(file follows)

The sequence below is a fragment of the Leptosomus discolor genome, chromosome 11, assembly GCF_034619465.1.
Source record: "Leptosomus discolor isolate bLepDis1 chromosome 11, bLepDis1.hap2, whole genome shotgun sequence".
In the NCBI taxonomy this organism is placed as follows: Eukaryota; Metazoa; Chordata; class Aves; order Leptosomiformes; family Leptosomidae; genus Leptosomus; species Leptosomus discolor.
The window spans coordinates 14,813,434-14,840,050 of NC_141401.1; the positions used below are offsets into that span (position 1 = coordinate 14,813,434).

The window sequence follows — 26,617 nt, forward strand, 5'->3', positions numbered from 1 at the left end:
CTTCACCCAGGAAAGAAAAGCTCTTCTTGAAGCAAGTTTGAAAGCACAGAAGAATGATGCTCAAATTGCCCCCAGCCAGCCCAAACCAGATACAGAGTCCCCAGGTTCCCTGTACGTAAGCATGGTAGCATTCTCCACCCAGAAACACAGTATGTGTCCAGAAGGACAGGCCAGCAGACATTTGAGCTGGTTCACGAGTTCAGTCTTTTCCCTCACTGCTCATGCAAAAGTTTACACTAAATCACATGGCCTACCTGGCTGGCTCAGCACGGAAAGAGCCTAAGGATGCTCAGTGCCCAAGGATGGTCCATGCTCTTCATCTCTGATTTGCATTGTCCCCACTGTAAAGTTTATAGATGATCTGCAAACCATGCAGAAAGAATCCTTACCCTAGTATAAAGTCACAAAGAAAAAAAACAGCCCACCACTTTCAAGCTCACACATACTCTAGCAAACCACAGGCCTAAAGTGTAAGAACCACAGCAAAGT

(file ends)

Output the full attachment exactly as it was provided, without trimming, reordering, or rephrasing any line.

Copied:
The sequence below is a fragment of the Leptosomus discolor genome, chromosome 11, assembly GCF_034619465.1.
Source record: "Leptosomus discolor isolate bLepDis1 chromosome 11, bLepDis1.hap2, whole genome shotgun sequence".
In the NCBI taxonomy this organism is placed as follows: Eukaryota; Metazoa; Chordata; class Aves; order Leptosomiformes; family Leptosomidae; genus Leptosomus; species Leptosomus discolor.
The window spans coordinates 14,813,434-14,840,050 of NC_141401.1; the positions used below are offsets into that span (position 1 = coordinate 14,813,434).

The window sequence follows — 26,617 nt, forward strand, 5'->3', positions numbered from 1 at the left end:
CTTCACCCAGGAAAGAAAAGCTCTTCTTGAAGCAAGTTTGAAAGCACAGAAGAATGATGCTCAAATTGCCCCCAGCCAGCCCAAACCAGATACAGAGTCCCCAGGTTCCCTGTACGTAAGCATGGTAGCATTCTCCACCCAGAAACACAGTATGTGTCCAGAAGGACAGGCCAGCAGACATTTGAGCTGGTTCACGAGTTCAGTCTTTTCCCTCACTGCTCATGCAAAAGTTTACACTAAATCACATGGCCTACCTGGCTGGCTCAGCACGGAAAGAGCCTAAGGATGCTCAGTGCCCAAGGATGGTCCATGCTCTTCATCTCTGATTTGCATTGTCCCCACTGTAAAGTTTATAGATGATCTGCAAACCATGCAGAAAGAATCCTTACCCTAGTATAAAGTCACAAAGAAAAAAAACAGCCCACCACTTTCAAGCTCACACATACTCTAGCAAACCACAGGCCTAAAGTGTAAGAACCACAGCAAAGT